Hackers are getting smarter and more relentless — can security professionals keep pace?
When then-presidential candidate Donald J. Trump said during his first debate with Hillary Clinton in September 2016, “The security aspect of cyber is very, very tough. And maybe it’s hardly doable,” he touched on a basic anxiety that many people have about information security. The fear that nothing is really safe, and that we ultimately can’t stop hackers from doing as they please, is perhaps not yet pervasive in world society.
Every time that a previously unknown major breach is uncovered, however, there’s probably a bit more of a shift toward the pessimism and despair of thinking that data protection is “hardly doable.” It’s an understandable impulse. Just in the last three years, the world has weathered a stunning barrage of successful attacks against supposedly untouchable targets.
In June 2015, the United States government’s Office of Personnel Management disclosed the theft of files connected to as many as 18 million individuals. In September and December 2016, Yahoo reported separate breaches affecting as many as 1.5 billion individuals. And just about a month ago as you read these words, credit reporting agency Equifax announced the theft of personally identifying information connected to more than 180 million U.S. and U.K. citizens.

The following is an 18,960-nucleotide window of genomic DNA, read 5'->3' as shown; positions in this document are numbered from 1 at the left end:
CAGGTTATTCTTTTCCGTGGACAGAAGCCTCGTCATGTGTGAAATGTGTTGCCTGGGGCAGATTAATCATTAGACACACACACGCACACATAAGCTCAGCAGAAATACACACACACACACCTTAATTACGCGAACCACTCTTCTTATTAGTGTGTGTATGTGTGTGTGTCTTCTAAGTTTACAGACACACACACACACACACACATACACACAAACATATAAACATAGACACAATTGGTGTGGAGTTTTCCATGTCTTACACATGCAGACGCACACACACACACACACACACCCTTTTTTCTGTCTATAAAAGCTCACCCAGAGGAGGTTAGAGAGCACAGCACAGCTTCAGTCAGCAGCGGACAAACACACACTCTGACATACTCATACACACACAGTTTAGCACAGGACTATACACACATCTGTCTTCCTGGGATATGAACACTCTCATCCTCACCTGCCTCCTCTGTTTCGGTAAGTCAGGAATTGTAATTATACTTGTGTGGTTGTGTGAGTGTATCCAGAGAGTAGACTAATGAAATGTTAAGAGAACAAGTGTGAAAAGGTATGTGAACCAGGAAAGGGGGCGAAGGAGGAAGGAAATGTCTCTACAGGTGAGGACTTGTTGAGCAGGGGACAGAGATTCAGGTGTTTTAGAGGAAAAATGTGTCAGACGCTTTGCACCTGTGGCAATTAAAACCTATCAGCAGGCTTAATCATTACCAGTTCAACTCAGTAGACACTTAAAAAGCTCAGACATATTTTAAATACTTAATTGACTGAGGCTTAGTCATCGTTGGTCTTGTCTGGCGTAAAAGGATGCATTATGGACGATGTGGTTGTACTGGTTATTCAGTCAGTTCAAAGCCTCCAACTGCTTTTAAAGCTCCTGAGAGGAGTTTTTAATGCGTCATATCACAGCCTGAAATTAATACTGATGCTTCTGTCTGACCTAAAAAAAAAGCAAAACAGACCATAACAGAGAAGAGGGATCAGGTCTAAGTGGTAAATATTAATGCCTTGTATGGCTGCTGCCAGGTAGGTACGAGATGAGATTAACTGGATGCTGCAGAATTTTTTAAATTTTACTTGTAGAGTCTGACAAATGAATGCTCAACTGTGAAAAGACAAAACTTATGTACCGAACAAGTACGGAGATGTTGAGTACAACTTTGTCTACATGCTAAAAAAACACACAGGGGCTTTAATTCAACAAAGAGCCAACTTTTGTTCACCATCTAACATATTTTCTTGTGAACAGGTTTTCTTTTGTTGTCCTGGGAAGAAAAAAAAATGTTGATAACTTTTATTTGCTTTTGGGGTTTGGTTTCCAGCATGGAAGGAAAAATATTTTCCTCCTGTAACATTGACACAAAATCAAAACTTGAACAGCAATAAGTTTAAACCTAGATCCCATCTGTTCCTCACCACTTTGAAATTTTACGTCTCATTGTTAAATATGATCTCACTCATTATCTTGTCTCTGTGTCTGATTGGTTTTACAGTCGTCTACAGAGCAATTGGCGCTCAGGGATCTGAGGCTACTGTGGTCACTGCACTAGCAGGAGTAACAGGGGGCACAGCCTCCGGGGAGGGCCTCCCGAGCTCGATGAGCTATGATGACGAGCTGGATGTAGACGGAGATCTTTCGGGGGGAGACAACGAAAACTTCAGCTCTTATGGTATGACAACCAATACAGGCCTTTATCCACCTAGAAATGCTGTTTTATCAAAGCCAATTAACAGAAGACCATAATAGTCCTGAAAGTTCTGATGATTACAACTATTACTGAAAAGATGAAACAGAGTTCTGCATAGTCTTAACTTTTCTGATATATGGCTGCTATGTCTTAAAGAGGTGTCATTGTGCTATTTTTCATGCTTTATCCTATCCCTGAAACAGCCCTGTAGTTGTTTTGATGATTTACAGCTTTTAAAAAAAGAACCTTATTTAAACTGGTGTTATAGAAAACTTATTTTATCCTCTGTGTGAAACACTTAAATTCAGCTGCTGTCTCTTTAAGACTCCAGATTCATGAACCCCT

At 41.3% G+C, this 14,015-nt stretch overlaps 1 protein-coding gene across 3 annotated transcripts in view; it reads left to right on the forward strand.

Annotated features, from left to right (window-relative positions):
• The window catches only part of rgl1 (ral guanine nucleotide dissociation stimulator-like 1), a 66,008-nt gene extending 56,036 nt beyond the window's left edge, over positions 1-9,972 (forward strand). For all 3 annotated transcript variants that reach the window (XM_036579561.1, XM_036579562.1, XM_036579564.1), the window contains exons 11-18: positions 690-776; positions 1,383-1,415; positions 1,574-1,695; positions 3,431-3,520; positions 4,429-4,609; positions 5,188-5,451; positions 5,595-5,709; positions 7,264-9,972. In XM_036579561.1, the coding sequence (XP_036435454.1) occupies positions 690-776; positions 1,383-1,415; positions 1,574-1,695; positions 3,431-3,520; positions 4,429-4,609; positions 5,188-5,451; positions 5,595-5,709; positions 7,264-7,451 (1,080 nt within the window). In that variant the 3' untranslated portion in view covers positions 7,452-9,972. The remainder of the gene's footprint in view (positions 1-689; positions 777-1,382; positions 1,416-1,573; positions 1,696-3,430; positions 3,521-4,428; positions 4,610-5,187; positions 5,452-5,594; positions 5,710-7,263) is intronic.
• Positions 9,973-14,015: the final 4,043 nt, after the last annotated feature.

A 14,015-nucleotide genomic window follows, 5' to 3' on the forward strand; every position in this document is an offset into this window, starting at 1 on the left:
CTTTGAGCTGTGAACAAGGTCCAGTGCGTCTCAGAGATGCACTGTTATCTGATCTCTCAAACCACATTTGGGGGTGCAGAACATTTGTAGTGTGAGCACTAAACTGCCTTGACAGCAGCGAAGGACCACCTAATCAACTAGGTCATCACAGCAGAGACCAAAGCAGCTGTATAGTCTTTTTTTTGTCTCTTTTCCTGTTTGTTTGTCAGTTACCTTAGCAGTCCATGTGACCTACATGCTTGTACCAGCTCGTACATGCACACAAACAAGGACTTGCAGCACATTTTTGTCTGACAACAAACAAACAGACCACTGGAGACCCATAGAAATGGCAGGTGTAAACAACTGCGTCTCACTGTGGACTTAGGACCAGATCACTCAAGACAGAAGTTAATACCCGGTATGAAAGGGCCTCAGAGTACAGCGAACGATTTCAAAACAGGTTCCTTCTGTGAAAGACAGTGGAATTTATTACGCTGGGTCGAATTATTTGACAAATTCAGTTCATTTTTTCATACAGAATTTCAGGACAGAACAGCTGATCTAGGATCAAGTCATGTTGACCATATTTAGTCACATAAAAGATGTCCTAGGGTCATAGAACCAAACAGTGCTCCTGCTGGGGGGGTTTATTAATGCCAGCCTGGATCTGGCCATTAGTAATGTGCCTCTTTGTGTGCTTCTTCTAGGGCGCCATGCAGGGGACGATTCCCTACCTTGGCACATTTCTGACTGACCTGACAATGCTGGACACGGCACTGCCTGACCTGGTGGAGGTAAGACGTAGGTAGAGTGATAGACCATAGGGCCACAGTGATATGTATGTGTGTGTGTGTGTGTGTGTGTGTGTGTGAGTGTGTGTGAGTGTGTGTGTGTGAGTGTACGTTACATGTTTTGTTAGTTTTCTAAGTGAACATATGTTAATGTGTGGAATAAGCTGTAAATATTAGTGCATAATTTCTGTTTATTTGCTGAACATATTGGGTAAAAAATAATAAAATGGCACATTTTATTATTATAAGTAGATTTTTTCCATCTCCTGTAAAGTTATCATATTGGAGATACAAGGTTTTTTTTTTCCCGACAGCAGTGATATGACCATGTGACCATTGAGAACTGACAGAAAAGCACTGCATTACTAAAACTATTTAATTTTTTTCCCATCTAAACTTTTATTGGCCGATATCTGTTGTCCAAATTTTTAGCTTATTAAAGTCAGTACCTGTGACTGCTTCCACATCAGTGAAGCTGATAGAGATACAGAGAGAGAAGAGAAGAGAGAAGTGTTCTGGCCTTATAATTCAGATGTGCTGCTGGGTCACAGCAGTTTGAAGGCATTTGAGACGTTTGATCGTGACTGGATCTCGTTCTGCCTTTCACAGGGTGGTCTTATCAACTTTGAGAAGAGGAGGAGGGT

As much as we may be inclined to rail against outdated or inadequate software, however, the breakdowns that enable these incidents are almost always attributable, whether directly or indirectly, to human error. Whether because individuals failed to heed clear warnings and take specific actions, or because too few specialists were given dangerously inadequate support when tasked with defending porous digital perimeters, cyber security failure is almost always a people problem.
The good news is that there’s a people solution. True and effective cyber security is only as unattainable as we’re willing to let it become. We need the average individual to have a better working knowledge of cyber security best practices, as well as a commitment to following them at all times. And we need quite a few more skilled professionals to take up cyber security as a career choice.
Our most recent new survey generated some interesting data along those lines, but first I should probably say a few words about the survey itself.
Our new survey format
Continue Reading with Magzter GOLD
Log-in, if you are already a subscriber
Get unlimited access to thousands of curated premium stories and 5,000+ magazines
READ THE ENTIRE ISSUE